But past that, Porcari kept things generic. He wrote that DOT is “carefully considering how to use the various tools at our disposal to reduce costs in order to mitigate as much as possible the disruption to our operations, our programs, and all of you.”
“We will use any and all flexibilities we have to protect our core operations and mission,” Porcari wrote. “However, our ability to do so will be limited by the rigid nature of the cuts imposed by Congress. As a result, we are closely examining contracts, grants, and other forms of expenditures across the department to determine where we can reduce costs.”
Those cost reductions could come from “cuts to vital programs or curtailing spending on contracts,” Porcari wrote. “We also will take steps, wherever possible, to cut operational or administrative costs in areas such as travel, training, facilities, and supplies.”
But all that might not save DOT from having to furlough some employees — though the department will give affected workers a 30-day notice. “We also will continue to engage in discussions with employee unions as appropriate, to ensure that any furloughs are applied in a fair and appropriate manner,” Porcari wrote.
The memo comes less than a month before the automatic budget cuts are set to kick in March 1 and on the same day that President Barack Obama proposed replacing the cuts with a short-term mix of targeted spending reductions and tax code changes.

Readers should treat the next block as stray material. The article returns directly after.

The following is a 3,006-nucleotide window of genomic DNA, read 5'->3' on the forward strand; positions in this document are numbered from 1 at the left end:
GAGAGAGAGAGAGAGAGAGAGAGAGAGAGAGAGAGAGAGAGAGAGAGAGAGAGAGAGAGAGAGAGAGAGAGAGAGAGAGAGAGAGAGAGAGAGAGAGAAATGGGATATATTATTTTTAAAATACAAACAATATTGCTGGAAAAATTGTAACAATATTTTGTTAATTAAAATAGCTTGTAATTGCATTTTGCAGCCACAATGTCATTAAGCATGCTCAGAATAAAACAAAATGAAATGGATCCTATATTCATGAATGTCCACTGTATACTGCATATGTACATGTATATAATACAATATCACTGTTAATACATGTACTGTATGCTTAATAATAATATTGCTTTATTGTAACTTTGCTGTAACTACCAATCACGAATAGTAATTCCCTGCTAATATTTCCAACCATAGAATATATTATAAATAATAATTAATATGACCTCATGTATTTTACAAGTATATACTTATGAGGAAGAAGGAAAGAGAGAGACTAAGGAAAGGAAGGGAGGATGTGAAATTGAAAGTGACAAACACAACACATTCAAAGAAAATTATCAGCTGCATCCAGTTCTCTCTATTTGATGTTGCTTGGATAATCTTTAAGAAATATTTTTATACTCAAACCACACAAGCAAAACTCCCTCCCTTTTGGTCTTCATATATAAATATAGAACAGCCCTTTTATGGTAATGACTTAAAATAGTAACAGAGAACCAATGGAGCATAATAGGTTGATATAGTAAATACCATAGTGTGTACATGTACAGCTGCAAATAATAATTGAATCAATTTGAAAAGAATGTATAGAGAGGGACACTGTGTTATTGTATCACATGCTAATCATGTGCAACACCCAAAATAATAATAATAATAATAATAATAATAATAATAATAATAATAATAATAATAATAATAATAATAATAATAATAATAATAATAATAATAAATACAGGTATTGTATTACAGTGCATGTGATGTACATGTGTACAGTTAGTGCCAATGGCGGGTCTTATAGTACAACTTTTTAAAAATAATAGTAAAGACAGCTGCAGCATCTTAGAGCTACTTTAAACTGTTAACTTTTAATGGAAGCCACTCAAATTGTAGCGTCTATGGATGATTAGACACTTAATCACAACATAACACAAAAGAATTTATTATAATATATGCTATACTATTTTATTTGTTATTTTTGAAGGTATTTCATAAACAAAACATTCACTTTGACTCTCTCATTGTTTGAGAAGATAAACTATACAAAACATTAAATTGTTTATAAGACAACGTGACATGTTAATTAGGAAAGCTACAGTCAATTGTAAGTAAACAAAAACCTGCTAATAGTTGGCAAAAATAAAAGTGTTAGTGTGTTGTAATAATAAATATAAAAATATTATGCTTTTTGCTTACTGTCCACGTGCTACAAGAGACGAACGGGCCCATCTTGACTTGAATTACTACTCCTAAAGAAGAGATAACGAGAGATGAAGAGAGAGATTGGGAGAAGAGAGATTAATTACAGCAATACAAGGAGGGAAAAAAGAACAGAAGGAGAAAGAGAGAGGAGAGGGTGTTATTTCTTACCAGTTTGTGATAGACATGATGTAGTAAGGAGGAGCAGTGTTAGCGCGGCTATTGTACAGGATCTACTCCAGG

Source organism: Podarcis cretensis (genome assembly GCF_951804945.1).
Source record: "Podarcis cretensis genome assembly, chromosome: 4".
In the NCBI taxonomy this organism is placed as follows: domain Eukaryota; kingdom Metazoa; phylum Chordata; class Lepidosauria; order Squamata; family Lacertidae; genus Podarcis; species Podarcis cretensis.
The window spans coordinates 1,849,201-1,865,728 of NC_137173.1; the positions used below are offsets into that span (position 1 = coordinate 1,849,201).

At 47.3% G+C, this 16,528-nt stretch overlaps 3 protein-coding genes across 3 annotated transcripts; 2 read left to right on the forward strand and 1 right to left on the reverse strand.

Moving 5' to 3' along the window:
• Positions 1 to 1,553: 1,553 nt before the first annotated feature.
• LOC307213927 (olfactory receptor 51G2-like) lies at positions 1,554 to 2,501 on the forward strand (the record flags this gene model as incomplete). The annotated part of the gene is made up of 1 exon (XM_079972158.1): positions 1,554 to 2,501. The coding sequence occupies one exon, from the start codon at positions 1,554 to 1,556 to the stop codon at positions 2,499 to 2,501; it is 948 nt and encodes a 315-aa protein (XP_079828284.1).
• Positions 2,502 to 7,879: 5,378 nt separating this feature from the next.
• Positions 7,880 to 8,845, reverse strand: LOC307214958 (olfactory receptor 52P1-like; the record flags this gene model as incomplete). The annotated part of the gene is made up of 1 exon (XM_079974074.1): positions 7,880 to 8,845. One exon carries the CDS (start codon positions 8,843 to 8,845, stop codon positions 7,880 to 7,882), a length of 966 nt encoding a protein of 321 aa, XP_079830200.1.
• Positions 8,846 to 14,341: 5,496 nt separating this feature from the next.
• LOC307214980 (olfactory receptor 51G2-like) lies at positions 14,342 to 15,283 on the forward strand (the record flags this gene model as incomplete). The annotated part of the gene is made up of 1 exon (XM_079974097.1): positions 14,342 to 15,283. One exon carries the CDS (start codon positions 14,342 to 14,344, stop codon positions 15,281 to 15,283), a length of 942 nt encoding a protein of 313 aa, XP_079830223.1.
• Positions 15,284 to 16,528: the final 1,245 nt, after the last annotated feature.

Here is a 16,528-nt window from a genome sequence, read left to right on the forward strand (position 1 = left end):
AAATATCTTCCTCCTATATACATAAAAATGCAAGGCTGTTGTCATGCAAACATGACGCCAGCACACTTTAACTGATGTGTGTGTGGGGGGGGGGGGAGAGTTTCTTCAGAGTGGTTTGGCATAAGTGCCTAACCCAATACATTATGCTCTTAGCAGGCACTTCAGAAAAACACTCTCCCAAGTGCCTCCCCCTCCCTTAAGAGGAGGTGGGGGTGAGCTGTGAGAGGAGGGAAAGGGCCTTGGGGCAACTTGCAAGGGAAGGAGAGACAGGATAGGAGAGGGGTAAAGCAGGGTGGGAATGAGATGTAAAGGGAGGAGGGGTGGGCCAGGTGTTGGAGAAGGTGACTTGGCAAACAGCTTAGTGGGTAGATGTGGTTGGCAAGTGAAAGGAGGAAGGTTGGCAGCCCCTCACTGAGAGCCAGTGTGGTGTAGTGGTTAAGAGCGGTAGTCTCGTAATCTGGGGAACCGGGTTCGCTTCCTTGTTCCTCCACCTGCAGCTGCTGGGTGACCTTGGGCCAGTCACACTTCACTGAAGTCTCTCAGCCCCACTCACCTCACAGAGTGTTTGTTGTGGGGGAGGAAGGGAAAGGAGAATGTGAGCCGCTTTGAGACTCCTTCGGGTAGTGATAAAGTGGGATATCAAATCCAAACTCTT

As DOT preps for sequestration’s scythe, it may come as some relief that the billions in domestic cuts the country is heading toward have been dulled.
As a result of the tax relief deal reached by Congress on New Year’s Day, cuts previously expected to slash sequester-vulnerable transportation accounts by about 8 percent have been reduced to closer to 5 percent, according to the Center on Budget and Policy Priorities’ Richard Kogan.
One exception is money headed for transportation networks damaged by Hurricane Sandy. Disaster aid money that flows into certain transportation accounts would be subject to cuts.